14 In Prince v President of the Law Society of the Cape of Good Hope and others 2001 (2) SA 388 (CC), para 97, the following was stated: "Religion is a matter of faith and belief. The beliefs that believers hold sacred and thus central to their religious faith may strike non-believers as bizarre, illogical or irrational. Human beings may freely believe in what they cannot prove. Yet that their beliefs are bizarre, illogical or irrational to others, or are incapable of scientific proof, does not detract from the fact that these are religious beliefs for the purposes of enjoying the protection guaranteed by the right to freedom of religion. The believers should not be put to the proof of their beliefs or faith. For this reason, it is undesirable for courts to enter into the debate whether a particular practice is central to a religion unless there is a genuine dispute as to the centrality of the practice."
15 Crawford RG What is religion? (London: Routledge 2003) at 1-8.
16 S v Lawrence; S v Negal; S v Solberg 1997 (10) BCLR 1348 (CC). Christian Education South Africa v Minister of Education (2000) (4) SA 757 (CC), Prince v President of the Law Society of the Cape of Good Hope and others 2001 (2) SA 388 (CC) and MEC for Education, Kwazulu-Natal, and others v Pillay 2008 (1) SA 474 (CC).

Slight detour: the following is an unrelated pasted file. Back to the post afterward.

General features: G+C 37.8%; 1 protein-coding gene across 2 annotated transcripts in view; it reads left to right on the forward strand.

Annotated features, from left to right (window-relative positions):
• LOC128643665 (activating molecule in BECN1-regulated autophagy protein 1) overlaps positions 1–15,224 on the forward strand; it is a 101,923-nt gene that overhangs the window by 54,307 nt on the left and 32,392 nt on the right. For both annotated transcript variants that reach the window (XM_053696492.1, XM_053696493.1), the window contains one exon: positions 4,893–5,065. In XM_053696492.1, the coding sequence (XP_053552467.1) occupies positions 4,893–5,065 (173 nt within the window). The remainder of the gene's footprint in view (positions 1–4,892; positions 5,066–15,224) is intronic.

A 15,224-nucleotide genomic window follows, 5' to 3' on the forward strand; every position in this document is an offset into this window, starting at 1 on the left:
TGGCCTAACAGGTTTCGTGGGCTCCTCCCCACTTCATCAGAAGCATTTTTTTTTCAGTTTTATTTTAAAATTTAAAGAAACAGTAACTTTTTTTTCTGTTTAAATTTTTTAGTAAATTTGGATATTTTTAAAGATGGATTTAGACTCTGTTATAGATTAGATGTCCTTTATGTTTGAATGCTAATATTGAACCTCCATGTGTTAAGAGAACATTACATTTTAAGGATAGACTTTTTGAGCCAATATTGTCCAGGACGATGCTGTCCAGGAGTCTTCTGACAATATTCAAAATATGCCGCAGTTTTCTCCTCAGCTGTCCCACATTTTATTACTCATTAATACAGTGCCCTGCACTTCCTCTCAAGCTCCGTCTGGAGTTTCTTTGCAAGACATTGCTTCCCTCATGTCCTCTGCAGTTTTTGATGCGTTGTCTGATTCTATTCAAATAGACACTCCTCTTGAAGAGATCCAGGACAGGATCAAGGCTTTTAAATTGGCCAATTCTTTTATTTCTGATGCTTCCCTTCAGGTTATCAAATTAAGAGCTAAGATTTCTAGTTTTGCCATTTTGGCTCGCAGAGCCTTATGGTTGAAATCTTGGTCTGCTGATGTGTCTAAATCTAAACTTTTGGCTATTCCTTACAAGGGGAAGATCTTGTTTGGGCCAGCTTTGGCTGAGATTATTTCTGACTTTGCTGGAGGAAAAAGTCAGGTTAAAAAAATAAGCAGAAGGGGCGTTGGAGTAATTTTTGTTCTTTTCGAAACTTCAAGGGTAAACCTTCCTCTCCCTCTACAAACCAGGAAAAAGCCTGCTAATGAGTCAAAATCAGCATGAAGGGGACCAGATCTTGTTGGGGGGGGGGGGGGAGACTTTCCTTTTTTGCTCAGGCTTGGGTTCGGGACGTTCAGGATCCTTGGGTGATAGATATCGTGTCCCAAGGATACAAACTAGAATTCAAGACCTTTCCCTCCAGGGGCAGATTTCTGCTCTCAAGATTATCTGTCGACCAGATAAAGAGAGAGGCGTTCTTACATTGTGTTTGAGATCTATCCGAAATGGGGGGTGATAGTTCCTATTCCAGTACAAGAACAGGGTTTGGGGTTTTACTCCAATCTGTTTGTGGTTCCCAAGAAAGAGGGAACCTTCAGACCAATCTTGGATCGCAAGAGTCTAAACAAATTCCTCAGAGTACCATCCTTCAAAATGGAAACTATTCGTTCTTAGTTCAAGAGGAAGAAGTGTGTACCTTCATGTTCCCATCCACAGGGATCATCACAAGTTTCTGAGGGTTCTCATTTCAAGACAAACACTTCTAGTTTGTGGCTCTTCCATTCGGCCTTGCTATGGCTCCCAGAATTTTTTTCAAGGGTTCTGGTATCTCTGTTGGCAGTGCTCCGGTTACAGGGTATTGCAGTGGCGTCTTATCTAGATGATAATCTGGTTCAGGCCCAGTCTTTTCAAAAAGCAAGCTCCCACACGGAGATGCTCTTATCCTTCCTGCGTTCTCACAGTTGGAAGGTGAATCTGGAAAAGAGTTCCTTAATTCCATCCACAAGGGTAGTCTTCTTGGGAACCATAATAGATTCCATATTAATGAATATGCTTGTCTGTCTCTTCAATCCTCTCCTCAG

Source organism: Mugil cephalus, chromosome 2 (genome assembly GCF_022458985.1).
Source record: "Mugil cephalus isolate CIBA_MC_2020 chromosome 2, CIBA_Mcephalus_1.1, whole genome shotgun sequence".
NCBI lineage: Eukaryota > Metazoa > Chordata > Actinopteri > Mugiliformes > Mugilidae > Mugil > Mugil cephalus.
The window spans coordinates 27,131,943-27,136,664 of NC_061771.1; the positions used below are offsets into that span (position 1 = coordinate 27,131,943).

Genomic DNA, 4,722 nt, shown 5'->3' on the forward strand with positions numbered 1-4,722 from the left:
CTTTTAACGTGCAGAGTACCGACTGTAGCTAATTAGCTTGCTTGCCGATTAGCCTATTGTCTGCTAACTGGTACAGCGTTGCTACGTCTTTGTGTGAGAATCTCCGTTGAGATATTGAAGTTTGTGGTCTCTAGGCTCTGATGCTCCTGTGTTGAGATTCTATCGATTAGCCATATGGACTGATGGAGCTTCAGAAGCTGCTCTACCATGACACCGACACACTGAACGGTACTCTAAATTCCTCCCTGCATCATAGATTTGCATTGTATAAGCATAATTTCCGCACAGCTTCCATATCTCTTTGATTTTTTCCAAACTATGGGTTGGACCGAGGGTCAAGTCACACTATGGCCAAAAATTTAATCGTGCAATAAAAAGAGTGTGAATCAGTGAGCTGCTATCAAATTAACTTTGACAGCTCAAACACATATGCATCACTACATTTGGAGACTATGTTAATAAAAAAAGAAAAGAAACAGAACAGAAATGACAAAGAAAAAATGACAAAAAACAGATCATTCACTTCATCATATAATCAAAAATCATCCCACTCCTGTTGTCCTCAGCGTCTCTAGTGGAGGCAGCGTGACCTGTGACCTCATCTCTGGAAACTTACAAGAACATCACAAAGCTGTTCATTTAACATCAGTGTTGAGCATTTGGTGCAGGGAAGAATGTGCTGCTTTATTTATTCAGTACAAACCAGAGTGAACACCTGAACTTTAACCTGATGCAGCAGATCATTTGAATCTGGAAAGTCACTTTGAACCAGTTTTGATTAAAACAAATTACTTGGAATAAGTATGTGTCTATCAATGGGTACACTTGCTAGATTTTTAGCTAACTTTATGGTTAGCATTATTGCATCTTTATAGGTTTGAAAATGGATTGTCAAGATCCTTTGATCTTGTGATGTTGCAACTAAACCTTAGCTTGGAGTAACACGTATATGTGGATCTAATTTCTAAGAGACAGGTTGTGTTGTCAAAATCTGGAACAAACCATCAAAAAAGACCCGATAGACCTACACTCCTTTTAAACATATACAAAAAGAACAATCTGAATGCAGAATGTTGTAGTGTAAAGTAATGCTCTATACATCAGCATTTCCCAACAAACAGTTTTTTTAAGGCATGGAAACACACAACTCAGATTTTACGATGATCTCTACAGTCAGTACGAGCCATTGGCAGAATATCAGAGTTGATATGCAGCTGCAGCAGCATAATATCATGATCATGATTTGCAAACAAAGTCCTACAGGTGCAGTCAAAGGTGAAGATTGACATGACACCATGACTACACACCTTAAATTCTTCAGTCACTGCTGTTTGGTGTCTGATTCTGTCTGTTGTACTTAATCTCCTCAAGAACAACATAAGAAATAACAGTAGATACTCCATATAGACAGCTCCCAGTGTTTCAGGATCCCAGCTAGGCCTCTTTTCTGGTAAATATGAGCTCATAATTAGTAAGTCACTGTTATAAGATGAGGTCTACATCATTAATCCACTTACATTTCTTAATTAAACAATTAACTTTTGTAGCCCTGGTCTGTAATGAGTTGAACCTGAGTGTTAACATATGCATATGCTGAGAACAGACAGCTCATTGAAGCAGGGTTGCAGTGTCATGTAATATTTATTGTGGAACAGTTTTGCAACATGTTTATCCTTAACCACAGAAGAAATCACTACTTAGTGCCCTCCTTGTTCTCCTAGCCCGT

17 1997 (10) BCLR 1348 (CC).
18 (1985) 18 DLR (4) 321.
19 Lawrence para 92.
20 Lawrence para 92.
21 Lee I 'In re culture: the cross-cultural negotiations course in the law school curriculum' (2005) 20 Ohio St. J. on Disp. Resol. 375 & 378.         [ Links ]
22 LeBaron & Pillay (2006) 14.
23 Lee (2005) 375 & 378. See also Hofstede, Hofstede & Minkov (2010) 18 in which the writer argues that culture has many levels, one of which includes religion.
24 LeBaron & Pillay (2006) 22.
25 See, inter alia, the Masters and Servants Acts of 1856, the Group Areas Act 41 of 1950 and the Prohibition of Mixed Marriages Act 55 of 1949.
26 Constitution s 1. Section 7 of the Constitution further states that the Bill of Rights "...enshrines the rights of all people in our country...". See further, s 9 of the Constitution which stipulates that "[e]veryone is equal before the law and has the right to equal protection and benefit of the law".
27 Constitutional rights and values have not been realized in practice by the majority of previously disadvantaged individuals. See, inter alia, the Labour Court's First Discrimination Case (1998) 19 ILJ 709, Not 'Work Like Any Other': Towards a Framework for the Reformulation of Domestic Workers' Rights (2011) 32 ILJ 1, and 'Strike Law, Structural Violence and Inequality in the Platinum Hills of Marikana' (2013) 34 ILJ 836.
28 Preamble of the Constitution.
29 Constitution ss 15, 30 & 31.
30 Constitution s 9(3).
31 Constitution s 2.
32 Govindjee A & Van der Walt AJ "Labour law and the Constitution" in Van der Walt A et al (eds) Labour law in context (Cape Town: Pearson Education 2012) 3.